Defendants charged with a crime are considered mentally competent to stand trial if all of the following information is true:
- They can understand the purpose of the criminal proceedings against them;
- They can reasonably assist their lawyer in their defense; and
- They comprehend their status and place within the criminal proceedings.
During court proceedings, a defendant's mental competency can become an issue at any point, but it typically arises in the situations below:
- When defendants first appear in court and enter a plea, a judge could question their mental competency based on any evidence they don't understand the nature of the charges against them;
- If they plead not guilty by reason of insanity (NGRI), the court will order a mental health evaluation to determine whether they were insane when the crime was committed.
Suppose the court rules that the defendant was insane during the crime. In that case, they will be found incompetent to stand trial, and the proceedings will be suspended.
While a defendant may be found incompetent to stand trial because they can't understand the nature of the charges against them, it does not mean they were legally insane.
A finding of legal insanity means a defendant was not in control of their actions when the crime was committed and, therefore, cannot be held criminally responsible.
What is a Competency Hearing?
The case will be transferred to the Mental Health Courthouse in Los Angeles, holding a competency hearing. A psychiatrist is typically appointed to evaluate the defendant to determine if they are competent to stand trial.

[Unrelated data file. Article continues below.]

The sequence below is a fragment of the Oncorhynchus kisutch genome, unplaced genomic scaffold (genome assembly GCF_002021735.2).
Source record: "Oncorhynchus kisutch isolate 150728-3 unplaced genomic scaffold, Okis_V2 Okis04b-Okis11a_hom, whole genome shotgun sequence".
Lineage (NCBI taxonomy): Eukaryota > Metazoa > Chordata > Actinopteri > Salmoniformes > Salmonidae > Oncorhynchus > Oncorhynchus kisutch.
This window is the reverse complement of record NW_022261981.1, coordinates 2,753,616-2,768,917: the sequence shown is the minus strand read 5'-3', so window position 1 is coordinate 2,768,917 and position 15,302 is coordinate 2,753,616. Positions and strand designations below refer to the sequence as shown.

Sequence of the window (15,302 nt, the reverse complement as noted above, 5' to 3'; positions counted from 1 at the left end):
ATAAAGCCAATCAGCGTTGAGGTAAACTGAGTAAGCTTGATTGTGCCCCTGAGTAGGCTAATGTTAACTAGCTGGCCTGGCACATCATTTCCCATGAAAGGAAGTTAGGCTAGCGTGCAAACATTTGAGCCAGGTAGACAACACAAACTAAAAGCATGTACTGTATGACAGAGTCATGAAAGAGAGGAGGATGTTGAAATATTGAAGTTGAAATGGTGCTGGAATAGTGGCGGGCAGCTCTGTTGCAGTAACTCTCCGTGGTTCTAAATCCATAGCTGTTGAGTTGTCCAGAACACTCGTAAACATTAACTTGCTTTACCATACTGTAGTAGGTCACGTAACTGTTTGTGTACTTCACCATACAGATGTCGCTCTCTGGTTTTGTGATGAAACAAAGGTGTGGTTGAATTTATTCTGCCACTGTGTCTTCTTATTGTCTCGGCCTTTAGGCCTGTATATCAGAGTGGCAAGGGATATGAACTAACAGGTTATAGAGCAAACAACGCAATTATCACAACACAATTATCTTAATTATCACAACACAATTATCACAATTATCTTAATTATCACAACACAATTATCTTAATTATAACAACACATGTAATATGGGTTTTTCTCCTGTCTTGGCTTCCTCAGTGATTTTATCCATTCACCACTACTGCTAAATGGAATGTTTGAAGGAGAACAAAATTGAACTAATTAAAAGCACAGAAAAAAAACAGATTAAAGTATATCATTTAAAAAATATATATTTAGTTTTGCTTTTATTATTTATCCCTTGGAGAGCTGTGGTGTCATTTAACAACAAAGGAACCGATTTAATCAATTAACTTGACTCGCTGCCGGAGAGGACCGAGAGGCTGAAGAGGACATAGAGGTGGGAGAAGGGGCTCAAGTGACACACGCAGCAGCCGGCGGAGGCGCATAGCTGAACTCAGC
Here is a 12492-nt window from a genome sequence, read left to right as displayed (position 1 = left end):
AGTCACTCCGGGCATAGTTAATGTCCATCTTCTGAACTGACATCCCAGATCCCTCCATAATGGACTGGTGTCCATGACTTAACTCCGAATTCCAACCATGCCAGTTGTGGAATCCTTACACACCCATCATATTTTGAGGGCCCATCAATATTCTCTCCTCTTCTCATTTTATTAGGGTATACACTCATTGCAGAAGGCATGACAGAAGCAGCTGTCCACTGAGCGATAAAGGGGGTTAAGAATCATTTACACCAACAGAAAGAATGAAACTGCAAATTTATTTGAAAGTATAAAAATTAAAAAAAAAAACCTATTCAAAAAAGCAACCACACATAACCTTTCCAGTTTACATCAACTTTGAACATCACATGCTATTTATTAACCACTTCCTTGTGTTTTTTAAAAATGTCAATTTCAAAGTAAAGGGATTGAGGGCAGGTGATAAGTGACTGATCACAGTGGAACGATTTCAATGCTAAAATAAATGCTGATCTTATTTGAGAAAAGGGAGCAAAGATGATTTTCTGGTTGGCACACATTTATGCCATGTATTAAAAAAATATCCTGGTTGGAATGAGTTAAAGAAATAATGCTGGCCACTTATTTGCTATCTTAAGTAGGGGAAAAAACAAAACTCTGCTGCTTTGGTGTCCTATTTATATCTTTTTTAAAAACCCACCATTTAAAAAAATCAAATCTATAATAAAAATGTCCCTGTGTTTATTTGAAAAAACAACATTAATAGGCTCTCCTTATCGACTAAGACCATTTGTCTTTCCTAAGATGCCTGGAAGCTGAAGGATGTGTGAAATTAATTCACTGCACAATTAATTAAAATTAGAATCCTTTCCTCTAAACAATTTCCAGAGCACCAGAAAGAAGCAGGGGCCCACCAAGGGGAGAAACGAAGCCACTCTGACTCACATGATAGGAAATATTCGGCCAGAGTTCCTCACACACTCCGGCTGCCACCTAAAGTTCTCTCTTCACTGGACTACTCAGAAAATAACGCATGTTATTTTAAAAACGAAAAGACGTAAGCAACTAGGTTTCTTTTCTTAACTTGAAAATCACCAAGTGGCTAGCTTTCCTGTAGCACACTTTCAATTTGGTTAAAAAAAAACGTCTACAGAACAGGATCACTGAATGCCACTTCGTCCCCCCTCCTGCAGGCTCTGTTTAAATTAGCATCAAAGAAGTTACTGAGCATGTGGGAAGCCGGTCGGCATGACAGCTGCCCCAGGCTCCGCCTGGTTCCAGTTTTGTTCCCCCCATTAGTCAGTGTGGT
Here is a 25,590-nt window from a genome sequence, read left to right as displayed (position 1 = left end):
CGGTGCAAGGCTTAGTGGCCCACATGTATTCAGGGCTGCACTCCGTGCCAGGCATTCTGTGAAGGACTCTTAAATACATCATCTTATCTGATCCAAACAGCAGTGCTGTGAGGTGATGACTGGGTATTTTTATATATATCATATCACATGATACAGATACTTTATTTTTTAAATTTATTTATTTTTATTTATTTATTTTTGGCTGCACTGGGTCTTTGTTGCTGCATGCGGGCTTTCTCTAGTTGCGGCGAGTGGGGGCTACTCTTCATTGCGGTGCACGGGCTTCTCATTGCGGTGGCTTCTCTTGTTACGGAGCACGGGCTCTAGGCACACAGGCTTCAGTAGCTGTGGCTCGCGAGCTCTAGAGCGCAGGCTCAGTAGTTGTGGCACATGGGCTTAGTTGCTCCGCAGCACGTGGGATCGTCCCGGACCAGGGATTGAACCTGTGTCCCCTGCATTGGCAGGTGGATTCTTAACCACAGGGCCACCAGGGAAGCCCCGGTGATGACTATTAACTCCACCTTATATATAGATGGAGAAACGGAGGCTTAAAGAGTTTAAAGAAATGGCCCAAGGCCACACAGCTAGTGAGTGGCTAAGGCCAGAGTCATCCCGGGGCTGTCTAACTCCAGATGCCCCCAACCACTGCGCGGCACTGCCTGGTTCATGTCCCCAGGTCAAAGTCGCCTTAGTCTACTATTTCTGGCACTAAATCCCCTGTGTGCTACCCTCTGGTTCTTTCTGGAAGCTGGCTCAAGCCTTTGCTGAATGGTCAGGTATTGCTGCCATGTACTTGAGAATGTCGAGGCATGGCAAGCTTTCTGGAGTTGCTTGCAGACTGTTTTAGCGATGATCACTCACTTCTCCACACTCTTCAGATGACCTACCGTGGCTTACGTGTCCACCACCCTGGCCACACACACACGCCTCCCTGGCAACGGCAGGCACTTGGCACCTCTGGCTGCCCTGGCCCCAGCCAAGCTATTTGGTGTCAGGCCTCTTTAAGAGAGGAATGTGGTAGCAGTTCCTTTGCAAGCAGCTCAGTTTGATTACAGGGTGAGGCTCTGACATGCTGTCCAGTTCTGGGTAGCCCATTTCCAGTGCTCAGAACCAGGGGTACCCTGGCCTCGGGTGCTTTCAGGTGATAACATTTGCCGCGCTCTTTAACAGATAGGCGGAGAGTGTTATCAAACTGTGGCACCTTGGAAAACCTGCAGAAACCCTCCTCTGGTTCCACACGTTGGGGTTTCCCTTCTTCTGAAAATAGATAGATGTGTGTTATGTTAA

Notably, competency hearings are civil rather than criminal proceedings, meaning the rules and procedures differ. The hearing occurs before a judge or a jury, but deciding competency by a jury has to be requested and granted.
The court must assign at least one psychiatrist to determine whether a defendant is competent to stand trial. In addition, there must be a preponderance of evidence showing them incompetent.
Suppose a defendant is found to be competent at the hearing. In that case, the criminal case will be sent back to the original judge and proceed through the normal court process.
What if a Defendant is Declared Mentally Incompetent to Stand Trial?
If the judge determines that the defendant is mentally incompetent to stand trial, all the criminal proceedings against them are suspended until they are found competent.
They will be committed to a state mental hospital or another state-approved facility for mandatory psychiatric treatment, which could last up to 4 months or longer if their mental condition does not improve.
Suppose a defendant patient improves to being declared mentally competent again. In that case, the criminal proceedings will resume.
Notably, many defendants are determined competent to stand trial but still suffer from significant mental health problems that did impact their behavior when the crime was committed.
If you have a family member who suffers from a mental illness or other disability and is charged with a crime, contact us by phone or contact form to review the details and legal options. Cron, Israels & Stark is located in Los Angeles, California.